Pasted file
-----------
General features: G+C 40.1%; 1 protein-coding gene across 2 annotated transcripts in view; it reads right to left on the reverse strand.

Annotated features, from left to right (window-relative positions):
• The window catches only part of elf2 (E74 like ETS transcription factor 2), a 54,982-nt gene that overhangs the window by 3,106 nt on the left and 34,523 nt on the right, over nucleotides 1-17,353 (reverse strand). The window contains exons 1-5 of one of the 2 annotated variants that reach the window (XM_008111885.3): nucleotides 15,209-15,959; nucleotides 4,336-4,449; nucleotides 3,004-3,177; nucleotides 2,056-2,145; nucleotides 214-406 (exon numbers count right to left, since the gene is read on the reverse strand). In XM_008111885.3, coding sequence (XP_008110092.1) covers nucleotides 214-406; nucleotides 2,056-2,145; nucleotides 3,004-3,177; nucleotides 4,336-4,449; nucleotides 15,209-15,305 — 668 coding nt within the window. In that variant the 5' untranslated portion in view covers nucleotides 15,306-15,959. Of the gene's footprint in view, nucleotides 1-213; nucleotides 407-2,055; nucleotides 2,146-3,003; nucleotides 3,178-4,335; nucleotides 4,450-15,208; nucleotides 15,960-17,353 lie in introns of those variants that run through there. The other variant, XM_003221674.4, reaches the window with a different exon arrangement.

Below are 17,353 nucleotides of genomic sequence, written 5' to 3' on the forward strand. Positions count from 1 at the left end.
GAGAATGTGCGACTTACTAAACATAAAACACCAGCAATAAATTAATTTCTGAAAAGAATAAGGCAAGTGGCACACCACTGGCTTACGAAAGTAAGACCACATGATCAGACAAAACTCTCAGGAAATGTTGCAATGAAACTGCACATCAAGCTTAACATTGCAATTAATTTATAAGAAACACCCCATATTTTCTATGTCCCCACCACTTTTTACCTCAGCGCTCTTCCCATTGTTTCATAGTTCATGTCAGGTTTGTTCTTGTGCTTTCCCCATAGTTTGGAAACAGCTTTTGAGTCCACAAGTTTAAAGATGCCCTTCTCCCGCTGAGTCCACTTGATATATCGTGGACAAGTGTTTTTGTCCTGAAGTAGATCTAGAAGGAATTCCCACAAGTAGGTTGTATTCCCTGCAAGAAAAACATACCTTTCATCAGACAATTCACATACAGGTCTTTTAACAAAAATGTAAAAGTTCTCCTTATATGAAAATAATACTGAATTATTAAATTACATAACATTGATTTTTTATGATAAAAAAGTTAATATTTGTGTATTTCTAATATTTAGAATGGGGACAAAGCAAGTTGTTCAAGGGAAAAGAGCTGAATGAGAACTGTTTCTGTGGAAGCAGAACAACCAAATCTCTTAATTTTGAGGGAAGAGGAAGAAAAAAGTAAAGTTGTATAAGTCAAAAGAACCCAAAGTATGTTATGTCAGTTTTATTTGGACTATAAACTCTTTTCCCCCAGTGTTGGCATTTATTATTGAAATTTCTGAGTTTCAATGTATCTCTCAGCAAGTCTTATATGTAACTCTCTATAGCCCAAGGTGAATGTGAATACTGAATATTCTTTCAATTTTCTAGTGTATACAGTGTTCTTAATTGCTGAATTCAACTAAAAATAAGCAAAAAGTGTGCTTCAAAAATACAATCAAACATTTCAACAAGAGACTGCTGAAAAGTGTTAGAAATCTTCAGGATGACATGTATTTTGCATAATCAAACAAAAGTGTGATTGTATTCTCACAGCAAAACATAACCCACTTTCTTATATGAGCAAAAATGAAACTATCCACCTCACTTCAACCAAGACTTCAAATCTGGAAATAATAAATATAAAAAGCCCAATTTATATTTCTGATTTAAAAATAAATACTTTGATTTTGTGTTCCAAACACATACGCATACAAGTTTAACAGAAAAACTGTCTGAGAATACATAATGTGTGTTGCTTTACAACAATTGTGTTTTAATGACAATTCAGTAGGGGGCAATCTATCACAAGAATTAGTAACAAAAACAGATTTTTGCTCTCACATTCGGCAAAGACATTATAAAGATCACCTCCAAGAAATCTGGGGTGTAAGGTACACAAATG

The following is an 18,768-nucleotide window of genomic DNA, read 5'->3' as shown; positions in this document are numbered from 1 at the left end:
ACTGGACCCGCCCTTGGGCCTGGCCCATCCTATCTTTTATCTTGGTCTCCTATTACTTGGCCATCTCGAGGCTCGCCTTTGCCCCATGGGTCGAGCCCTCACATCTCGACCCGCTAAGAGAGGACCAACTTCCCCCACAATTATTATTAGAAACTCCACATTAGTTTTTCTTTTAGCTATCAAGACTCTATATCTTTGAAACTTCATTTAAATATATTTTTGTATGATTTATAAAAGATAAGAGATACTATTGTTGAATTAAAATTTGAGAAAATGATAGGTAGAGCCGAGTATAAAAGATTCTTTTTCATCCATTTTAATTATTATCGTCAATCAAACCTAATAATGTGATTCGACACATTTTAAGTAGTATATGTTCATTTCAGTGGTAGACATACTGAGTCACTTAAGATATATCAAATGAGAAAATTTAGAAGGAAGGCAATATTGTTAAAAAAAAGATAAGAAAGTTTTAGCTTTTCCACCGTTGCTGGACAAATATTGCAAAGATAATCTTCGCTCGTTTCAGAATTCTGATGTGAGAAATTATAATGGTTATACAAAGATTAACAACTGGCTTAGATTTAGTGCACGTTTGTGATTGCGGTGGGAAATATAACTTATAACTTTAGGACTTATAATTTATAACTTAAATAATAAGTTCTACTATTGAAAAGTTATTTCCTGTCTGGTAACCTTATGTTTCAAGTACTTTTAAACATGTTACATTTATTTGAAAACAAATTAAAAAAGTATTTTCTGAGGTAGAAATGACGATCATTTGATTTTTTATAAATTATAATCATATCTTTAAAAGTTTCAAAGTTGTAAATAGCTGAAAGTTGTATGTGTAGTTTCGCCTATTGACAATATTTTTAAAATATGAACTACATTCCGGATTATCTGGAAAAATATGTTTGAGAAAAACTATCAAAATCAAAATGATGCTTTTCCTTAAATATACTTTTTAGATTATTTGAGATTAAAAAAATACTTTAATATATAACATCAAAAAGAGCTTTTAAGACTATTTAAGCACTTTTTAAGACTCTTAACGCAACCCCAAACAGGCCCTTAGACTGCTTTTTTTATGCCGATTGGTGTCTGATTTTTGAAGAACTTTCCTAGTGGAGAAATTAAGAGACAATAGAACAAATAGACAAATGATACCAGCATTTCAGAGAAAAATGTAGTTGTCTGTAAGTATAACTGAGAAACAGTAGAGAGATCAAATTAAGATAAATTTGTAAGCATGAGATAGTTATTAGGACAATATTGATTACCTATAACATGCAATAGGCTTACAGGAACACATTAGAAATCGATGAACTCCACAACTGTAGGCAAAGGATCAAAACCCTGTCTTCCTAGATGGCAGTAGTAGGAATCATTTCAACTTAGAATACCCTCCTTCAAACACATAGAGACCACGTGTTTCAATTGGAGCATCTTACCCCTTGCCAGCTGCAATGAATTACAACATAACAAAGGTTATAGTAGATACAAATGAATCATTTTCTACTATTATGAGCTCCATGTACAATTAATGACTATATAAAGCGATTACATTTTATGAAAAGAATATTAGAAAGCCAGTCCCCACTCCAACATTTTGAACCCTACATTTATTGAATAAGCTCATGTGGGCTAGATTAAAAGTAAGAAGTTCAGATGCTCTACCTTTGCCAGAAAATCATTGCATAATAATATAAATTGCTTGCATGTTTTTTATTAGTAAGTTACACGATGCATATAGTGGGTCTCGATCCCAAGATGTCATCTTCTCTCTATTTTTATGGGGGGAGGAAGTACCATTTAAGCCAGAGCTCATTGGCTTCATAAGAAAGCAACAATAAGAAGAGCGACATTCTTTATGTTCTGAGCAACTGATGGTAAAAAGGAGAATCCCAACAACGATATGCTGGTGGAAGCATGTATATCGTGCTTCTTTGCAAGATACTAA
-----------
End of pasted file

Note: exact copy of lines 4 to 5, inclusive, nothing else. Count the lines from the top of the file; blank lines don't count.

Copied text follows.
Below are 17,353 nucleotides of genomic sequence, written 5' to 3' on the forward strand. Positions count from 1 at the left end.
GAGAATGTGCGACTTACTAAACATAAAACACCAGCAATAAATTAATTTCTGAAAAGAATAAGGCAAGTGGCACACCACTGGCTTACGAAAGTAAGACCACATGATCAGACAAAACTCTCAGGAAATGTTGCAATGAAACTGCACATCAAGCTTAACATTGCAATTAATTTATAAGAAACACCCCATATTTTCTATGTCCCCACCACTTTTTACCTCAGCGCTCTTCCCATTGTTTCATAGTTCATGTCAGGTTTGTTCTTGTGCTTTCCCCATAGTTTGGAAACAGCTTTTGAGTCCACAAGTTTAAAGATGCCCTTCTCCCGCTGAGTCCACTTGATATATCGTGGACAAGTGTTTTTGTCCTGAAGTAGATCTAGAAGGAATTCCCACAAGTAGGTTGTATTCCCTGCAAGAAAAACATACCTTTCATCAGACAATTCACATACAGGTCTTTTAACAAAAATGTAAAAGTTCTCCTTATATGAAAATAATACTGAATTATTAAATTACATAACATTGATTTTTTATGATAAAAAAGTTAATATTTGTGTATTTCTAATATTTAGAATGGGGACAAAGCAAGTTGTTCAAGGGAAAAGAGCTGAATGAGAACTGTTTCTGTGGAAGCAGAACAACCAAATCTCTTAATTTTGAGGGAAGAGGAAGAAAAAAGTAAAGTTGTATAAGTCAAAAGAACCCAAAGTATGTTATGTCAGTTTTATTTGGACTATAAACTCTTTTCCCCCAGTGTTGGCATTTATTATTGAAATTTCTGAGTTTCAATGTATCTCTCAGCAAGTCTTATATGTAACTCTCTATAGCCCAAGGTGAATGTGAATACTGAATATTCTTTCAATTTTCTAGTGTATACAGTGTTCTTAATTGCTGAATTCAACTAAAAATAAGCAAAAAGTGTGCTTCAAAAATACAATCAAACATTTCAACAAGAGACTGCTGAAAAGTGTTAGAAATCTTCAGGATGACATGTATTTTGCATAATCAAACAAAAGTGTGATTGTATTCTCACAGCAAAACATAACCCACTTTCTTATATGAGCAAAAATGAAACTATCCACCTCACTTCAACCAAGACTTCAAATCTGGAAATAATAAATATAAAAAGCCCAATTTATATTTCTGATTTAAAAATAAATACTTTGATTTTGTGTTCCAAACACATACGCATACAAGTTTAACAGAAAAACTGTCTGAGAATACATAATGTGTGTTGCTTTACAACAATTGTGTTTTAATGACAATTCAGTAGGGGGCAATCTATCACAAGAATTAGTAACAAAAACAGATTTTTGCTCTCACATTCGGCAAAGACATTATAAAGATCACCTCCAAGAAATCTGGGGTGTAAGGTACACAAATG